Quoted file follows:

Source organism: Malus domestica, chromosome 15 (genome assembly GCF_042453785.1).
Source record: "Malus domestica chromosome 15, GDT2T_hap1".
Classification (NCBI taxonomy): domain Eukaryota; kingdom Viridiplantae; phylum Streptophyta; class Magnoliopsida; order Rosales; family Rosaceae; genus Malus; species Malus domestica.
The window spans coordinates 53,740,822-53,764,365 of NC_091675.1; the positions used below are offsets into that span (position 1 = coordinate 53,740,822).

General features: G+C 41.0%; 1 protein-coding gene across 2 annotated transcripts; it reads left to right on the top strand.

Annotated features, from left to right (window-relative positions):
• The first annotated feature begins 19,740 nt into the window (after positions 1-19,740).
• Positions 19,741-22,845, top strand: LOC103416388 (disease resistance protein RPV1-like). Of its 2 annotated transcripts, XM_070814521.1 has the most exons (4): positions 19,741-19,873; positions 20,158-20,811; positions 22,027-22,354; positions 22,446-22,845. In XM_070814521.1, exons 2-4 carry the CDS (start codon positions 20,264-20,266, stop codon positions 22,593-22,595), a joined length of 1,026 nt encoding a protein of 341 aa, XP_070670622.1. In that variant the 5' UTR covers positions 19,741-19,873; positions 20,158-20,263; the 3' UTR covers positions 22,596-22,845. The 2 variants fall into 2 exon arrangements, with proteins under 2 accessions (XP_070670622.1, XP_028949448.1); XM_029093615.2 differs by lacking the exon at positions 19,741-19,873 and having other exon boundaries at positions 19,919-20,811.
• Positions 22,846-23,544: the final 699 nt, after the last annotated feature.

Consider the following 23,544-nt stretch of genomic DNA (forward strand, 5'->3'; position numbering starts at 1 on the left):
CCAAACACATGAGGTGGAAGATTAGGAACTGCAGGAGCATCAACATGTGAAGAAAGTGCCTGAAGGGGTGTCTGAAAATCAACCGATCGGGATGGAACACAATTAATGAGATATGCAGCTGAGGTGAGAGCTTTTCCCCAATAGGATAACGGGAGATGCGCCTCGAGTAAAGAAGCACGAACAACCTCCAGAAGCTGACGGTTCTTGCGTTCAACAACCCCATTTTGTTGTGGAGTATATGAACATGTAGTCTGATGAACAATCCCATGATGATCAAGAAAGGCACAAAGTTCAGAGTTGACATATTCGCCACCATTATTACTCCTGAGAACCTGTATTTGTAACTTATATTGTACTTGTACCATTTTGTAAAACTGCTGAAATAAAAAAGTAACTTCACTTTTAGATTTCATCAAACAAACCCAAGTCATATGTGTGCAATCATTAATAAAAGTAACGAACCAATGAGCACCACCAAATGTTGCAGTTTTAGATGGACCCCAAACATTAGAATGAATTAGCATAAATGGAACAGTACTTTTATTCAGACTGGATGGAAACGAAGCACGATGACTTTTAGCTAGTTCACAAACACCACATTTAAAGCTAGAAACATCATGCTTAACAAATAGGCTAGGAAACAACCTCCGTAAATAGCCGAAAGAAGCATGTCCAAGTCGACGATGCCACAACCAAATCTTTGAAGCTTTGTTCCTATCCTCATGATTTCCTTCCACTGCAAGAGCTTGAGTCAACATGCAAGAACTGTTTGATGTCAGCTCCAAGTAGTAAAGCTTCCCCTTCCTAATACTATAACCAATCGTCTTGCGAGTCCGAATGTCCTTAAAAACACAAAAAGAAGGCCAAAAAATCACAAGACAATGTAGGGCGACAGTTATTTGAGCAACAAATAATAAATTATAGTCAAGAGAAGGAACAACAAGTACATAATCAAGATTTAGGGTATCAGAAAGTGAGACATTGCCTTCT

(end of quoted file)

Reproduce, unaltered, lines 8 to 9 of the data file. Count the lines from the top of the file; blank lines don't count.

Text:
• Positions 19,741-22,845, top strand: LOC103416388 (disease resistance protein RPV1-like). Of its 2 annotated transcripts, XM_070814521.1 has the most exons (4): positions 19,741-19,873; positions 20,158-20,811; positions 22,027-22,354; positions 22,446-22,845. In XM_070814521.1, exons 2-4 carry the CDS (start codon positions 20,264-20,266, stop codon positions 22,593-22,595), a joined length of 1,026 nt encoding a protein of 341 aa, XP_070670622.1. In that variant the 5' UTR covers positions 19,741-19,873; positions 20,158-20,263; the 3' UTR covers positions 22,596-22,845. The 2 variants fall into 2 exon arrangements, with proteins under 2 accessions (XP_070670622.1, XP_028949448.1); XM_029093615.2 differs by lacking the exon at positions 19,741-19,873 and having other exon boundaries at positions 19,919-20,811.
• Positions 22,846-23,544: the final 699 nt, after the last annotated feature.